Ballot committee ‘scammer’ Sidra Humaid goes into hiding

Ali Imran Syed
Photo shows Rs5000 denomination banknotes on display .— Twitter/File
Photo shows Rs5000 denomination banknotes on display .— Twitter/File
  • Sidra abandoned house after victims turned up heat.
  • Suspected scammer files for bankruptcy in court of law.
  • Victims move FIA against fraudster hoping quick recovery.

Sidra Humaid, the protagonist of one of the biggest ballot committee (BC) scams, who conned hundreds of unsuspecting citizens out of an estimated Rs420 million, has fallen off the grid, Geo News reported Wednesday.

According to sources, Sidra is nowhere to be found as she is not available at her designated home and has become inaccessible by phone.

In a social media post, the alleged 'conwoman', claimed she was being hounded by malefactors and thus had gone into hiding for the fear of her life.

It was reported that Sidra, the main character of the committee scandal, was actually terming the victims, who lost their life savings to this scam, as violent criminals.

“The affectees are calling and knocking on her door for recovery and she is on the run,” a source said, adding, “She has also declared and filed for bankruptcy in a court of law”.

Meanwhile, the victims are moving the Federal Investigation (FIA) against this woman and the agency has started receiving complaints.

As Sidra took no time in abandoning her house, victims fear she may not flee the country shortly and have urged the FIA to take swift action before it’s too late. “Victims have pinned high hopes on the federal agency.”

The FIA has registered an initial report; however, a formal case is yet to be filed against the alleged scammer, the sources said. They added that the FIA has also sought details of all payments/transactions made into and out of the suspect’s bank accounts to firm up their groundwork before launching an investigation.

Sidra is also the owner of home-based food business handicraft start-ups ‘Cróise’ and ‘Daily Bites’. 

Online and phone scams have been increasing over the years. The State Bank of Pakistan (SBP), Securities and Exchange Commission of Pakistan (SECP), Pakistan Telecommunication Authority (PTA), Federal Investigation Agency (FIA), banks etc send out SMS and email warnings about phishing, phone, and online fraud every few days. Nevertheless, people fall victim to scams every now and then.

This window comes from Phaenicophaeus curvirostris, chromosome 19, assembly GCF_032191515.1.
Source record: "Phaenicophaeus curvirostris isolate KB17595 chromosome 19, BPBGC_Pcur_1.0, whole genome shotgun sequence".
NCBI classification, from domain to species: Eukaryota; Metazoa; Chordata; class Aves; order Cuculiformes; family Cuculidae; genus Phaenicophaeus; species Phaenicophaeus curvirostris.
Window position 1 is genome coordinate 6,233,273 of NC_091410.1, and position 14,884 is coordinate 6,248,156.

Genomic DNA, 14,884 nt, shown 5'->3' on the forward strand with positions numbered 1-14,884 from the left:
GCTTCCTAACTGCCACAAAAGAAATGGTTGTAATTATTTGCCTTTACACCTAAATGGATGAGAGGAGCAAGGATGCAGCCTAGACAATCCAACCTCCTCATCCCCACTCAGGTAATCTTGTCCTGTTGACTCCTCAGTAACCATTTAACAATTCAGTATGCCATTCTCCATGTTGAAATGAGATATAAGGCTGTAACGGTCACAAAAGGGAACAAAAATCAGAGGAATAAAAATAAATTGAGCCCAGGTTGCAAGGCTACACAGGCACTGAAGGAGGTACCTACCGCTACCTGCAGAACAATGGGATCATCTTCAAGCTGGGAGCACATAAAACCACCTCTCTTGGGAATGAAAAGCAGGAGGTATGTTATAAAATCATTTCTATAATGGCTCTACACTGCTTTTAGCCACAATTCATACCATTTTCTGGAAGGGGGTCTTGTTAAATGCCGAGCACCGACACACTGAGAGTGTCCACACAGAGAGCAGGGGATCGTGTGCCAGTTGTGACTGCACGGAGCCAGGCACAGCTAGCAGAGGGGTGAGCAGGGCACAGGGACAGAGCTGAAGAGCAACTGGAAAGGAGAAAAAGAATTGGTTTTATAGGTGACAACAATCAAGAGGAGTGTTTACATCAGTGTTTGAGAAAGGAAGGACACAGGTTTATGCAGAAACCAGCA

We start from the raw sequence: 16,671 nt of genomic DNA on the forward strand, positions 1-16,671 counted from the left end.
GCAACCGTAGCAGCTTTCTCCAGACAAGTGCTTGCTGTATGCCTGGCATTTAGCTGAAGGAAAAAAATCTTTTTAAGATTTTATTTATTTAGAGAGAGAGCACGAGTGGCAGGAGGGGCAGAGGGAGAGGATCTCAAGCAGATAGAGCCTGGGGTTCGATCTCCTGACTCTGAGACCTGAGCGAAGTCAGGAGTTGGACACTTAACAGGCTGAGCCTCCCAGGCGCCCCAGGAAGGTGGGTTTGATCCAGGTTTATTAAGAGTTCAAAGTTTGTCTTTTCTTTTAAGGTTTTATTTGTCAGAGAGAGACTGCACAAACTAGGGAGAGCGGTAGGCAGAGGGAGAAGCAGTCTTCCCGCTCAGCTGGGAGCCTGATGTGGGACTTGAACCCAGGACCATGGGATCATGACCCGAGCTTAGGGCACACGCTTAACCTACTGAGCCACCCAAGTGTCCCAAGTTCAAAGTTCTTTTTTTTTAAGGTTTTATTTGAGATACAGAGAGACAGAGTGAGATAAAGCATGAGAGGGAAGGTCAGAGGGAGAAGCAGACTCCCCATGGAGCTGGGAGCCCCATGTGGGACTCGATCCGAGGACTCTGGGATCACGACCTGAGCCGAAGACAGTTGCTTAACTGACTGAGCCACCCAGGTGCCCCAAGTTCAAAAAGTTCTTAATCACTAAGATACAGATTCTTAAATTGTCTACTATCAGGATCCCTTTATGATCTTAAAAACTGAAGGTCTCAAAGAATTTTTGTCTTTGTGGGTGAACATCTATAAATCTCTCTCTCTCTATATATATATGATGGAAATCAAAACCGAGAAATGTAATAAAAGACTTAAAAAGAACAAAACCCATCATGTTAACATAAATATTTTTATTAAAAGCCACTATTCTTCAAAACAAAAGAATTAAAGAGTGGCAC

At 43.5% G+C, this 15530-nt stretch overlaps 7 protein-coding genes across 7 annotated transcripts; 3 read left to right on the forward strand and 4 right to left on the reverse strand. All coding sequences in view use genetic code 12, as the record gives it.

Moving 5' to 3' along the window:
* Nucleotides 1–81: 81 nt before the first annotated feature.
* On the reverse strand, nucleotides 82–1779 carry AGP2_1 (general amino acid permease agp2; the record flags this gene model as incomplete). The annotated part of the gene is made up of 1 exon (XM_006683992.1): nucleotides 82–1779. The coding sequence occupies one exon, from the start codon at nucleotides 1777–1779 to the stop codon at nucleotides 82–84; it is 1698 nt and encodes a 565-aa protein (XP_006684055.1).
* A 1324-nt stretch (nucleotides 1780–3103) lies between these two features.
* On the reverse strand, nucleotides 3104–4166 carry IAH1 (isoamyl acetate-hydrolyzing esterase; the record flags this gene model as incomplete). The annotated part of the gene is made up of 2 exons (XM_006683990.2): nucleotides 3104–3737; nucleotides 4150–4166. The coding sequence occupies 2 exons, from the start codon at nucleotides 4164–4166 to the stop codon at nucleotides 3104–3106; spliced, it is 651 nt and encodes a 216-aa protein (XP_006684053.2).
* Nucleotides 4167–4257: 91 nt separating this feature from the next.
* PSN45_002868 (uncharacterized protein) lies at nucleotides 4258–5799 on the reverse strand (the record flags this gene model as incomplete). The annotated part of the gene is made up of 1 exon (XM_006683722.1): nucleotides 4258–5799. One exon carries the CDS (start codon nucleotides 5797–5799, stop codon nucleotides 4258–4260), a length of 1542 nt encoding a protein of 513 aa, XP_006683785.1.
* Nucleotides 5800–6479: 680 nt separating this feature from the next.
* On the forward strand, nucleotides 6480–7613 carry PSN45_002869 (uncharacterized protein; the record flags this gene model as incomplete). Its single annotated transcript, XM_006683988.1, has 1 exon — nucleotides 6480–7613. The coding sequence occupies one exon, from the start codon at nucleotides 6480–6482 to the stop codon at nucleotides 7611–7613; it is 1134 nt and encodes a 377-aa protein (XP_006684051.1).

The woman in question had been holding committees — also called rotating savings and credit groups — for her friends and relatives since 2015. She had gained the excessive trust of a large group of women entrepreneurs running various businesses online.

According to some estimates given by her victims, she ran 117 WhatsApp groups for collecting funds from hundreds of members. In each group, Sidra was allegedly the first beneficiary to receive the collected amount. Under the committee mechanism, a select group of people promises to pool in an agreed amount each month for a pre-decided period. So, if a group made up of 10 members runs from January to October to pool in Rs20,000/month, each member of the group is assigned a month from that period to collect Rs200,000. The whole system works on basis of trust and word of mouth with almost zero official paper trails except when banking transactions are involved.

Sidra’s victims allege that she was rolling the committee money to take care of past dues for several months, which points to a Ponzi scheme as well.

Pakistan’s central bank in its warnings says that multi-level marketing, Ponzi and pyramid schemes require new customers to bring a certain number of more members in a geometric progression. Once that process of membership reaches a stage of saturation, the whole structure collapses and only a few people at the top of the scheme make money.

Although for now only Sidra and her husband Humaid Ibrahim Farooki appear as beneficiaries, some victims allege that there could be other people involved too due to the large amount as well as the scale of the fraud. 

A ballot committee, commonly called a BC in Pakistan, is a saving circle providing rotating credit and saving opportunities for informal community lending. Members of the committee agree to contribute a predetermined amount to the "pot" at specific intervals, for a set duration. Each member collects the entire pot once until everyone gets their turn. If your turn is early in the rotation, you collect the full pot of money and then continue paying your share for the remainder of the committee. The order is usually decided by a lucky draw at the outset (hence the term ballot), but since family members, coworkers, or neighbours often establish committees together, there's an element of flexibility.